Henry P. Cheatham
|Henry Plummer Cheatham|
|Member of the U.S. House of Representatives
from North Carolina's 2nd district
March 4, 1889 – March 3, 1893
|Preceded by||Furnifold Simmons|
|Succeeded by||Frederick A. Woodard|
December 27, 1857|
near Henderson, Granville County (now Vance County, North Carolina)
|Died||November 29, 1935
Oxford, North Carolina
|Spouse(s)||1st: Louisa Cherry; 2nd: Laura Joyner|
Henry Plummer Cheatham (1857–1935) was an educator, farmer and politician, elected as a Republican member of the United States House of Representatives from 1889 to 1893 from North Carolina. He was one of only five African Americans elected to Congress from the South in the Jim Crow era of the last decade of the nineteenth century, as disfranchisement reduced black voting. After that, no African Americans would be elected from the South until 1972 and none from North Carolina until 1992.
After the Civil War and emancipation, he attended the first public schools for black children in Vance County, established by the state legislature in the Reconstruction era. With the financial aid of a white friend, Robert A. Jenkins, Cheatham attended Shaw University, a historically black college in Raleigh, North Carolina, where he graduated in 1883.
Marriage and family
In 1884, Cheatham married Louisa (or Louise) Cherry, who had been a fellow student at Shaw. She taught music at the school where he had been principal. They had three children: Charles, Mamie, and Henry Plummer, Jr. 
After Louisa Cheatham died in 1899, he married Laura Joyner. They also had three children: Susie, Richard, and James.
Cheatham became active in Republican politics. He encouraged the establishment of institutions for African Americans, such as the Colored Orphan Asylum in Oxford in 1883 and the founding of state normal schools for the training of black teachers.
In 1888, Cheatham was narrowly elected to Congress from North Carolina's 2nd congressional district over the incumbent Furnifold M. Simmons. (Simmons would later lead the white supremacy campaigns that resulted in a new state constitution that disfranchised black citizens.) During the campaign, Cheatham was reported by North Carolina papers to have allegedly told black voters that Simmons and President Grover Cleveland would re-enslave them. Other press outlets of the time dismissed these allegations by the press as hyperbole or having misrepresented Cheatham's words.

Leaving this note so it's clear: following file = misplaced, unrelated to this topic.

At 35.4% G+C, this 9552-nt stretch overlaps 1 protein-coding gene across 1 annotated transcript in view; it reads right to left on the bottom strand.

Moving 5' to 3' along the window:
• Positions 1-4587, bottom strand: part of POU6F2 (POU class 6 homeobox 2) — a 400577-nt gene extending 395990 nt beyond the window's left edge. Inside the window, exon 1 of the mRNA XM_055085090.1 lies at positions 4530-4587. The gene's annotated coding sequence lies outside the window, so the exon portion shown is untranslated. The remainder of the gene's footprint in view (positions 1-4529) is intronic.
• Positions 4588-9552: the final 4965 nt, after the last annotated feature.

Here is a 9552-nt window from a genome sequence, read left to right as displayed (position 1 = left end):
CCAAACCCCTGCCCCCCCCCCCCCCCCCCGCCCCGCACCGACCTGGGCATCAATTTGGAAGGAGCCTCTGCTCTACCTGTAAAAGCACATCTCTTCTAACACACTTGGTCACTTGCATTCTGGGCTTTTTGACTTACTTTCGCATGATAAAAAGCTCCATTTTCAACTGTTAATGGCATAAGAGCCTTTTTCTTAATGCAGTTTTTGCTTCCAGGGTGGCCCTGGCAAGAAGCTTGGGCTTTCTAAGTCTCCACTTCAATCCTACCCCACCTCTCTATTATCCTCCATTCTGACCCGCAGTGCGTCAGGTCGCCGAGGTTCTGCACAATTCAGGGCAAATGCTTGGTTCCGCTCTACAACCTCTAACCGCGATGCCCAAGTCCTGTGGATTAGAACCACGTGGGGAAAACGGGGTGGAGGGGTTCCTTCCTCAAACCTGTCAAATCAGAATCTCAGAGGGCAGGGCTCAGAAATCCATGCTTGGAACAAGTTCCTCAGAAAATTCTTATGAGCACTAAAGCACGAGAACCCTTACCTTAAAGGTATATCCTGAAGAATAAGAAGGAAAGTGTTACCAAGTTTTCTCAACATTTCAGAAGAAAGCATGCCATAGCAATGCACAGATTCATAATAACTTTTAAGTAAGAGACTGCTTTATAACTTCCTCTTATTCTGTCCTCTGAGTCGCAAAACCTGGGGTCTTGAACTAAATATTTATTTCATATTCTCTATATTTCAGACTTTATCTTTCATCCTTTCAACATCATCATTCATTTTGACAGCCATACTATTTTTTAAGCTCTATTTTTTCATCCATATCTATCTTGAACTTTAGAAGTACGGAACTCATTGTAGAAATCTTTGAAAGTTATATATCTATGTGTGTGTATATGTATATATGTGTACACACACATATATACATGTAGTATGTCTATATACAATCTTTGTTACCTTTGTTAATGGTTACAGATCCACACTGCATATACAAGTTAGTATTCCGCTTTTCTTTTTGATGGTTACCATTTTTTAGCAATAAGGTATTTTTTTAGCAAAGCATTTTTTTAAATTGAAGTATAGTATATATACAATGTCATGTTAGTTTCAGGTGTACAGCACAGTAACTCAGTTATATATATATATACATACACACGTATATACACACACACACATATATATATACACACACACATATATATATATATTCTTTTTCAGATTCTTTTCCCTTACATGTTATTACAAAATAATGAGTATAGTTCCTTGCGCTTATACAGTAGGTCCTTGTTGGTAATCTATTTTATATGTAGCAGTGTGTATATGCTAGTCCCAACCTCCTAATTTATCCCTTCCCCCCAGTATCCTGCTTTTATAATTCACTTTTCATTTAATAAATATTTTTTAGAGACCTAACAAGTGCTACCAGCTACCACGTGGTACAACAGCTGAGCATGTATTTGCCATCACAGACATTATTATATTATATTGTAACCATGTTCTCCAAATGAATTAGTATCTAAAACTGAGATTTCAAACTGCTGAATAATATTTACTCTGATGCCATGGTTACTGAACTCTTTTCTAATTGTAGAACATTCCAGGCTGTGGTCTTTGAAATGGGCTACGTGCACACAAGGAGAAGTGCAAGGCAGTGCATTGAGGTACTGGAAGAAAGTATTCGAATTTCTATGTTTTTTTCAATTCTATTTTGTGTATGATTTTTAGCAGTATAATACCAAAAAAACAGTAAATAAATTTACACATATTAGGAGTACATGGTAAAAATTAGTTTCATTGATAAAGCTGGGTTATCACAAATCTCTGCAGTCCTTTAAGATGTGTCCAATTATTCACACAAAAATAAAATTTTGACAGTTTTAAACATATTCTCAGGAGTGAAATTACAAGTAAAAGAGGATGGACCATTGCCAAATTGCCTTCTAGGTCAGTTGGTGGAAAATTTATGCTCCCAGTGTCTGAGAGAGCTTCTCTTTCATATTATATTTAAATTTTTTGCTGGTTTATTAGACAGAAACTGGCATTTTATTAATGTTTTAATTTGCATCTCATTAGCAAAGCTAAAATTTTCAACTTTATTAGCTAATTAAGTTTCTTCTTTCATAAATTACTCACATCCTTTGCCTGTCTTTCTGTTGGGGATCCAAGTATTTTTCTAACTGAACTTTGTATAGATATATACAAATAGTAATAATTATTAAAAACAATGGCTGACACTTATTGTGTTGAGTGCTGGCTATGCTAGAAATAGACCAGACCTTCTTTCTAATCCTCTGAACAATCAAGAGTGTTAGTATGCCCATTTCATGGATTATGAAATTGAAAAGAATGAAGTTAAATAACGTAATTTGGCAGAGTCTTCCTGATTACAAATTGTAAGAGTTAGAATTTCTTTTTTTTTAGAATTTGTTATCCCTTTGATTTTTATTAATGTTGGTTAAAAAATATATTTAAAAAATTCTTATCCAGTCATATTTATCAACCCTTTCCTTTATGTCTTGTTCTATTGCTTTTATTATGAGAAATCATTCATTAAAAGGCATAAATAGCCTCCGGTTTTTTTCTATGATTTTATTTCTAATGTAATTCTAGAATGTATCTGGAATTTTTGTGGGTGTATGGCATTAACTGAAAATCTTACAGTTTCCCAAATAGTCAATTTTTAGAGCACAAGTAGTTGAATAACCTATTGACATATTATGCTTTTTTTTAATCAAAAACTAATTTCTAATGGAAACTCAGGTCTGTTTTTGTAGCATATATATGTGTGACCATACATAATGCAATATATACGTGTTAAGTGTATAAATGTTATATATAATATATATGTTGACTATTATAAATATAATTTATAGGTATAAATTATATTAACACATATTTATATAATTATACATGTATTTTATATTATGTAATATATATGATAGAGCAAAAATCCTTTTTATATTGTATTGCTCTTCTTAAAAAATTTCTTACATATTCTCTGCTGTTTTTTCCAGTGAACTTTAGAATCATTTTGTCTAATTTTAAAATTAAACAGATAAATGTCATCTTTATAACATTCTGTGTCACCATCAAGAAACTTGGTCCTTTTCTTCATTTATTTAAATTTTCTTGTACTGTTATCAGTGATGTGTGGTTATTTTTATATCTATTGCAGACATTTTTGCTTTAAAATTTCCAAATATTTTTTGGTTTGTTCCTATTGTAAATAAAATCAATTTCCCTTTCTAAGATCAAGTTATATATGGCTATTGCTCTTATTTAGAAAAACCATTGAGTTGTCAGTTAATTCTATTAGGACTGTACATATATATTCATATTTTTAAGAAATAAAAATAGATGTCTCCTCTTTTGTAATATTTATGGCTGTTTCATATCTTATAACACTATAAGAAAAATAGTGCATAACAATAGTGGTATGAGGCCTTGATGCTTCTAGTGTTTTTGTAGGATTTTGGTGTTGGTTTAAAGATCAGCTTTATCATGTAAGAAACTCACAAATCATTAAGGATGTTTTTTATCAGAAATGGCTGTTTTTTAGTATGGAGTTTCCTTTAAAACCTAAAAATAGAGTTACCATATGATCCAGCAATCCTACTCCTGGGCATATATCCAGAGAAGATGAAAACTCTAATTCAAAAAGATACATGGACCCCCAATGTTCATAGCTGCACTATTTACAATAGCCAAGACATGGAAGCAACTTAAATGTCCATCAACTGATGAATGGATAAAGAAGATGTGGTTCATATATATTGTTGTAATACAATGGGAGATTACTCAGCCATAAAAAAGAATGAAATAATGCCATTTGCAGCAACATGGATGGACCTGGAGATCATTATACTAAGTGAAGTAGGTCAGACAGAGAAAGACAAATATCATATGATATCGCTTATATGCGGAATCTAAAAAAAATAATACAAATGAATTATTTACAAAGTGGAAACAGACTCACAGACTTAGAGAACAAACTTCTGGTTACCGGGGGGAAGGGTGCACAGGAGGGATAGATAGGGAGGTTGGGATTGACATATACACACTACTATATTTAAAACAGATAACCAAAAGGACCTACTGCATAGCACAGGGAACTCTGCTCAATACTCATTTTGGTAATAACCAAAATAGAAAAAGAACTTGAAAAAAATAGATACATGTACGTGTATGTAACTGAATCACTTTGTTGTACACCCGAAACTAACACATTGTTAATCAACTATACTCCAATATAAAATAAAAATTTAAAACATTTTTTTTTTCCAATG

In a period of disfranchisement of blacks in the South, Cheatham was one of five African Americans elected to Congress during the Jim Crow era of the late nineteenth century. There were two from South Carolina, his brother-in-law George Henry White who followed him from North Carolina, and one from Virginia. After them, no African Americans would be elected from the South until 1972, after federal civil rights legislation enforcing constitutional rights for citizens. No African American would be elected to Congress from North Carolina until 1992.
Cheatham, then the only black North Carolina congressman, supported federal aid to education, and the McKinley tariff. He also supported the Federal Elections Bill in 1890, introduced by Henry Cabot Lodge, to provide federal enforcement to safeguard the voting rights of African Americans in the South. House Republicans had been concerned about the discriminatory practices of the Democrats and trying to gain passage of a bill since the 1880s. Lodge's bill narrowly passed the House but died in the Senate. Republicans were unable to get federal legislation passed on this issue as the Southern voting block became more powerful.
Cheatham tended mostly to the needs of his constituents (of both races), but did not succeed in getting his own bills passed. Cheatham served on the House committees on Education, Expenditures on Public Buildings, and Agriculture, one of the more powerful.